I’m a great fan of Lorelle. She writes some really interesting stuff about WordPress and Blogging and you should all check out her stuff.

Recently (well, last week – but I’m slow at getting round to things as I’m quite busy), she posted up an interesting “challenge” to “help kick [our collective] blogging ass” as she puts it.

Well, I thought I’d share with you all a tip on something that I’ve recently been working on. I’m quite pleased with the result even though the solution isn’t the most ideal and rather raw. It isn’t the most elegant solution as I’d have hoped it to be but it works…

This isn’t specifically a “blogging” tip – it’s more of a theme tip. Or rather a way in which you can push the boundaries of WordPress if you’re inclined to think of WordPress as something other than “a blogging tool”.

And I do.

Now, I know some of you WordPress and Blogging purists are going to hate me. But hey, screw that – WordPress is Open Source and the whole point of Open Source projects is that you can push them to become what you need them to do. Right?

I’m not about to get into a debate on the whole purity of the blog thing right now. Instead, I’m going to show you what’s possible if you put your mind to it.

As you may have gathered, I’m taking up Lorelle’s tips challenge on this one and this post is about creating a Semi-Static WordPress Homepage.

Are you ready? Are you confused? Read on and I’ll explain everything.

I’m not going to lie to you – this isn’t easy but it’s worthwhile making the effort and following the steps if you want to make your site *ROCK*. BTW, I originally posted this tip on the StomperNet forums but thought it was good enough to share with you all as it is pretty cool and “I do what I like and like what I do” (hmmm… I’m sure there’s a song there somewhere…).
Okay – so, let’s get the party going… The question is:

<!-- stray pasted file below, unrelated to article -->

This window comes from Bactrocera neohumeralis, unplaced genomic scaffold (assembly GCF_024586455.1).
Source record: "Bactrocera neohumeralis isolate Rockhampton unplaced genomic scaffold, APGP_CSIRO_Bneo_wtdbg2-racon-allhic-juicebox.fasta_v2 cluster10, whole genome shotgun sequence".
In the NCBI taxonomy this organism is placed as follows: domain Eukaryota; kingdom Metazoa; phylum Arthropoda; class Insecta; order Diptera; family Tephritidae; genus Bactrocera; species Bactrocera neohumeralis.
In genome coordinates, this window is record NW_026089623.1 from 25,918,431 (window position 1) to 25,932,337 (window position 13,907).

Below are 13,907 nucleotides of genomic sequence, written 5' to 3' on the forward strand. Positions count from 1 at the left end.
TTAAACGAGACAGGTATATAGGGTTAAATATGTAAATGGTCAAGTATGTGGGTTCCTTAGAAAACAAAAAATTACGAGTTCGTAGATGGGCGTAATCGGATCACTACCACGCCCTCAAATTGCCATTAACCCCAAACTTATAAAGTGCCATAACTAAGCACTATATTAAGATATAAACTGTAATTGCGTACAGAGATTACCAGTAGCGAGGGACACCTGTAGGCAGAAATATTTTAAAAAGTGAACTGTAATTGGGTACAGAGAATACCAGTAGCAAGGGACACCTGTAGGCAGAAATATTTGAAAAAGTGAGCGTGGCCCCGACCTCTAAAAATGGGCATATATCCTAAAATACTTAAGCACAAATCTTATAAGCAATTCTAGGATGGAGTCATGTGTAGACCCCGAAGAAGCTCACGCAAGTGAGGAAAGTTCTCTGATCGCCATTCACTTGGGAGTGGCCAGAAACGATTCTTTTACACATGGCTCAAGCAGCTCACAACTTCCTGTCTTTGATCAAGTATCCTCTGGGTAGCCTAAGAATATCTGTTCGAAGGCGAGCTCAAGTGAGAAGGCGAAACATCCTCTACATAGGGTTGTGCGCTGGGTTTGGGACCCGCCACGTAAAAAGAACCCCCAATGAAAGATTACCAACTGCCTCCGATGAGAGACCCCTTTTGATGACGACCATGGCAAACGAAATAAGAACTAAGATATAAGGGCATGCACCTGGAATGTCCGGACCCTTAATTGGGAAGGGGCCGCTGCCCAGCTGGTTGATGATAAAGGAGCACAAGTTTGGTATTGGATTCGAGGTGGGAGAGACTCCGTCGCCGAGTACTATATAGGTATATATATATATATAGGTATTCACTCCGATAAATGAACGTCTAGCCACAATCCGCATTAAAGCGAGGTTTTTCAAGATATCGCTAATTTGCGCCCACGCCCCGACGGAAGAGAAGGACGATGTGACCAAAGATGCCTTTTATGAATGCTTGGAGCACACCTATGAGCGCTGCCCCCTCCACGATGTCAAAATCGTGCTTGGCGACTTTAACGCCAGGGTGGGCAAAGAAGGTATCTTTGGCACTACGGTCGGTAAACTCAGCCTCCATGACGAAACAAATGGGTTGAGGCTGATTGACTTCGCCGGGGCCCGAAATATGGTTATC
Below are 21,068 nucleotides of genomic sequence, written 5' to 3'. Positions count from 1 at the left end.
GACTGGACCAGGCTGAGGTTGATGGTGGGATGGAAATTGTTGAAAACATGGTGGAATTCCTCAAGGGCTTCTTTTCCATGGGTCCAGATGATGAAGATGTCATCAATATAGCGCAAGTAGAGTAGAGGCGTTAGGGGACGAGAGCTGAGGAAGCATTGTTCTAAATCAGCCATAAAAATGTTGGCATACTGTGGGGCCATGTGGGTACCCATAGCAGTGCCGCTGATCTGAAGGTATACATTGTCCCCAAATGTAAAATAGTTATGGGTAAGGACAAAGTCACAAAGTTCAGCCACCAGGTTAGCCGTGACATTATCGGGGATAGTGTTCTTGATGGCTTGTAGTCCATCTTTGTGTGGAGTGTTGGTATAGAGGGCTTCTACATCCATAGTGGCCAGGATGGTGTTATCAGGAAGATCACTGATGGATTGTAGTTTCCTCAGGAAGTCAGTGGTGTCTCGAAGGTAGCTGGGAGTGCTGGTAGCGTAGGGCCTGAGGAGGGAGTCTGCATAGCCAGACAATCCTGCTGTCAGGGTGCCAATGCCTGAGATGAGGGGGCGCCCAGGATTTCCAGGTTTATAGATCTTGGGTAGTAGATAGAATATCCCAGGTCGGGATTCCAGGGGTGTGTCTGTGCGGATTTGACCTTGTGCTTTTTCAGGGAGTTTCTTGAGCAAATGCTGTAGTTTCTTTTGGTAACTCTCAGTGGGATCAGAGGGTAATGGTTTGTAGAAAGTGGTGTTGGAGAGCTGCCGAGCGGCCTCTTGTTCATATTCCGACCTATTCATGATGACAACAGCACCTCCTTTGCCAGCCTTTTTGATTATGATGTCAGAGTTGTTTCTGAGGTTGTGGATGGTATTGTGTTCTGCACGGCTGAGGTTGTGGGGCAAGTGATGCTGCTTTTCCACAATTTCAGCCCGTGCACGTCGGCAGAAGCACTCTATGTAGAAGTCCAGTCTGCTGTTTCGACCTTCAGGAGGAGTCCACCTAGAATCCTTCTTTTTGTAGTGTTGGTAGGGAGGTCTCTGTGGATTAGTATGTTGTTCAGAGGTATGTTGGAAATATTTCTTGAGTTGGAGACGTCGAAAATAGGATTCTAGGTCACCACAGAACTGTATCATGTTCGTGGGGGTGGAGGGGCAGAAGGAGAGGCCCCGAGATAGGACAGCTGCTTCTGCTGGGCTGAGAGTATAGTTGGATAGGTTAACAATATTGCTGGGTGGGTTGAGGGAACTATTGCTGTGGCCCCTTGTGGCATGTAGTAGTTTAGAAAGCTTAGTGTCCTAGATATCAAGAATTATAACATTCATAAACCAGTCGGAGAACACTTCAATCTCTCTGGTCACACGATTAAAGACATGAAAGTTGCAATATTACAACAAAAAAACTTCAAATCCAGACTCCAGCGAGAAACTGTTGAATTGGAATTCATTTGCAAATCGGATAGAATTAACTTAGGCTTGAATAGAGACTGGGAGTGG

“How Do You Create A Semi-Static Homepage?”

Firstly, let’s consider another question:

“WTF would you want to do that anyway?!?!?”

Good question. I like your train of thought. Destination unknown – so let’s get it back on track, shall we?

There’s a couple of good reasons.

Firstly, I’m currently working with a couple of clients who like the idea of displaying some information about themselves or their sites on the Hompage of their WordPress blog. At the same time, they like the idea of having the most recent posts showing up *in the main body* of the page too.

Note here: The key here is “in the main body of the page” and *NOT* in your sidebars. This is important as we’ll see in a minute.

B) Because having a partly static or semi-dyamic home page is such a cool idea. Why wouldn’t you want one?

And on the other hand) the idea is right out there on the edge of a reasonable wishlist items and these types of challenges make working with WordPress interesting. I love tackling something like this and pushing the boundaries of WordPress! Might as well enjoy what you do, eh?

So, some of you may have already upgraded to WP2.1+ and found a new feature called “Static Homepage”. It’s pretty cool – you can select a Page to become your homepage and use the selected page to display a whole manner of things.

What’s The Problem With Static Homepages?

Well, to be frank, I’m using version 2.2.1 and finding this very buggy. There’s hardly any documentation on this new feature although I found this interesting article on how to create a static homepage on Richard and Stephanie Sipe’s blog and, while it shows you how to can select Static pages for the Front Page (home) and Posts Page, personally I don’t think it goes far enough.

How far is far enough? For me, that would be a “Semi-Static” homepage. Plenty far enough without falling off the edge.

Let’s look at the “Front Page Displays / A Static Page” feature in WordPress. You can find this under Options / Reading in WP2.1+.

Here’s a few problems: